I suppose what I'm getting at, in my usual roundabout way, is that we all have to start from somewhere. Most of us start wherever we happen to be. This time last year, I had a tiny little patch of garden and had never kept chickens or canned anything in my life. I'd never grown potatoes or soup beans or popcorn. I didn't know that ground cherries and purslane will volunteer enthusiastically in my garden. Maybe by this time next year I'll be drilling holes through the foundation of our house to install the ventilation pipes in our root cellar.
If transitioning to a life that includes providing some of your own food seems daunting to you, well, I can relate. It is daunting if we think about all the things we'd like to put in place right away. Too much work and too much change to tackle all at once, and maybe too much expense in one fell swoop. My suggestion is to take what steps you can. Maybe you can't feed yourself in a high-rise apartment, or on a tiny, sloping, shaded city lot. But there's probably one or two steps you could take more or less right now to get started. So get started. Maybe it's a worm bin. Maybe it's a window box of herbs or greens. Maybe it's planting one fruit tree because that's all you have time to tend with a house full of young children. Whatever it is may seem insignificant, but if it's in pursuit of your dream, it's a step worth taking. After you've taken those steps and adjusted your routine to whatever changes they bring, there'll probably be another step that suggests itself as the next logical move.
I'm finding that there are real benefits to this slow march of progress. I've been clearing the debris away from where we took down the white pine a few days ago. With the tree gone, the space looks a lot bigger. I can see that there's much more than enough room for the blueberries I'd planned to put in there. So now my thoughts will turn to finding an edible plant that can thrive in the partial shade of the slatted fence bordering that area. It takes quite a lot of time to really get to know a piece of land. Change a corner by cutting down a tree, and everything needs to be re-evaluated. But this isn't the sort of thing I could capitalize on if I were trying to tackle too many projects at once. My attention would be too divided. So I'm grateful, sometimes, for the limited pace of change.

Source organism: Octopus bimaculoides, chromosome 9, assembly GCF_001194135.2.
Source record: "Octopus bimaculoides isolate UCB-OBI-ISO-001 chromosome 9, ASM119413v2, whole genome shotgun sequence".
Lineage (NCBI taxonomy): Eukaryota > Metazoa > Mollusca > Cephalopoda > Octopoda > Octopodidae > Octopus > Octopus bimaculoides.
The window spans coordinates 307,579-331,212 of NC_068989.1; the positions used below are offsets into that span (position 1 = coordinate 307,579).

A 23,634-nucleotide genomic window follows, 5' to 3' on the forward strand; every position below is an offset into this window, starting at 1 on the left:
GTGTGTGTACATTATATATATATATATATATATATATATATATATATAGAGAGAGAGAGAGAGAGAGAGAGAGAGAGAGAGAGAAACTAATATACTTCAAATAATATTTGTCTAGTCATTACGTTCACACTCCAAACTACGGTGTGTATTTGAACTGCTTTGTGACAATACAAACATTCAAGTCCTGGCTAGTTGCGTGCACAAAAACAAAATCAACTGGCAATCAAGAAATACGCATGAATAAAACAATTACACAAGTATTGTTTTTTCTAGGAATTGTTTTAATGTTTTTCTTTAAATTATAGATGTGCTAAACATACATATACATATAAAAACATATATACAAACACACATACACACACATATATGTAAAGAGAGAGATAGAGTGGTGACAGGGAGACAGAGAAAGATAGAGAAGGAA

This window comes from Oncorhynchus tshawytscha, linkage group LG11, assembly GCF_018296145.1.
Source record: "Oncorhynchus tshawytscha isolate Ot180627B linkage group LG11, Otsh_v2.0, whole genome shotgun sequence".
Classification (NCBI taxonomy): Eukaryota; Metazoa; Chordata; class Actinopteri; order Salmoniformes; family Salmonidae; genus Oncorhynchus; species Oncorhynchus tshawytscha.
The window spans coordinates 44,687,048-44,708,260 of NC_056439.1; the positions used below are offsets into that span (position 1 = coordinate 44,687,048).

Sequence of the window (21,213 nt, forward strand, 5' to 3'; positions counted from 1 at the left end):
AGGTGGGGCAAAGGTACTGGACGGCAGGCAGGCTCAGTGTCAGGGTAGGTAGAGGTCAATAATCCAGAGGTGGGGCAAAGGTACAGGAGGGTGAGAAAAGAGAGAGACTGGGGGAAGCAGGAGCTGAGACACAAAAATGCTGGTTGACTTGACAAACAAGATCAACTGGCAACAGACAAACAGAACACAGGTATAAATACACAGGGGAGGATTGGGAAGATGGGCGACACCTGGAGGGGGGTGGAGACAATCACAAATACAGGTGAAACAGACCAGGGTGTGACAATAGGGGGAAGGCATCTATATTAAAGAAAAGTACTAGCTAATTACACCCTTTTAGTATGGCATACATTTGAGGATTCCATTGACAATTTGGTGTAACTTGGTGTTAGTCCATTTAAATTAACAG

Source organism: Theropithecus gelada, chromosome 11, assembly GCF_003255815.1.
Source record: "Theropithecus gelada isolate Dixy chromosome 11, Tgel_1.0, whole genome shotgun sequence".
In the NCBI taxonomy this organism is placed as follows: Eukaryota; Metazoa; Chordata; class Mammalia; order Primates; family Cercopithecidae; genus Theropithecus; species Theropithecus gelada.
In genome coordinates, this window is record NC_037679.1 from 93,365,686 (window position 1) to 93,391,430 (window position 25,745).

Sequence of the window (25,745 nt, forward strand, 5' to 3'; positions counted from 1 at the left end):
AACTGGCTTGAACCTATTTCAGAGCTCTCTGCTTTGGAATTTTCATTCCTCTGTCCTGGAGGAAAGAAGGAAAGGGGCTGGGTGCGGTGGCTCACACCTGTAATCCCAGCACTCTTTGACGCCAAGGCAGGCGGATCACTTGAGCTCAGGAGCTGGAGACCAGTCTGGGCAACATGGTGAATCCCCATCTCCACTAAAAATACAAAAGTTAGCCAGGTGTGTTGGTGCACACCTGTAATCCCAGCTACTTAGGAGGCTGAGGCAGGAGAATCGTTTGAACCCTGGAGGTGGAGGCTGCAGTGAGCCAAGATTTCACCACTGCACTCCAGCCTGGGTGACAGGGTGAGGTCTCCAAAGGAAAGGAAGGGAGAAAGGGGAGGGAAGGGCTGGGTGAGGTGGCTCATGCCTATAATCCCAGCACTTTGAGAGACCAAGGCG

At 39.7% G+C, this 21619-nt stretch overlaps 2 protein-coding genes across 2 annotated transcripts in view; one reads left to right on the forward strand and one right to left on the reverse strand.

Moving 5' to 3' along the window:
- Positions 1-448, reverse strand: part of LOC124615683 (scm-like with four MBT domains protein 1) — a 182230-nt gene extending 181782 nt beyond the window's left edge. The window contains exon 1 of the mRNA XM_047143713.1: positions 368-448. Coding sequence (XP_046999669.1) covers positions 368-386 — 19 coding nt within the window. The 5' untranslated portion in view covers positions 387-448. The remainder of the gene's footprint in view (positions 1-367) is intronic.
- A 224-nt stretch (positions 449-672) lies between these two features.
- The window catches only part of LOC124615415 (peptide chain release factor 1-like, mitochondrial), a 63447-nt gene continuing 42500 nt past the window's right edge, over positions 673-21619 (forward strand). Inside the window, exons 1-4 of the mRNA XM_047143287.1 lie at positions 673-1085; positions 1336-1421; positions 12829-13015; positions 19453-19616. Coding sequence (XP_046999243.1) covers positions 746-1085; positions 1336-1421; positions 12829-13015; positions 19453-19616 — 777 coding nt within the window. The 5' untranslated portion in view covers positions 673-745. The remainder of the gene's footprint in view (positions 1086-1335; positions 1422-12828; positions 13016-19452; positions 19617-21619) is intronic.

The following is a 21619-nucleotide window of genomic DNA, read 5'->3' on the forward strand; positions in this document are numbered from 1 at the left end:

If you think longingly of homegrown vegetables or a shelf full of homemade jams, it's okay to dream big and start small at the same time. It's fine to admire the acreage, skills, and bounty of Matron of Husbandry. But it's also fine to start with just one potted cherry tomato plant on your back porch. It's well to remind ourselves of what astonishing things can be achieved on small urban lots. But it's also important to remember that no one is totally self-sufficient, and that no great strides are made in self-sufficiency overnight. It's natural to long for a piece of earth to belong to when you rent (I did for decades). But remember that skills are transportable, even if gardens are not; and it's always good to practice on a rental.
Dream big. Start small. Keep plugging away. And may each small step bring you the satisfaction and motivation to take the next one.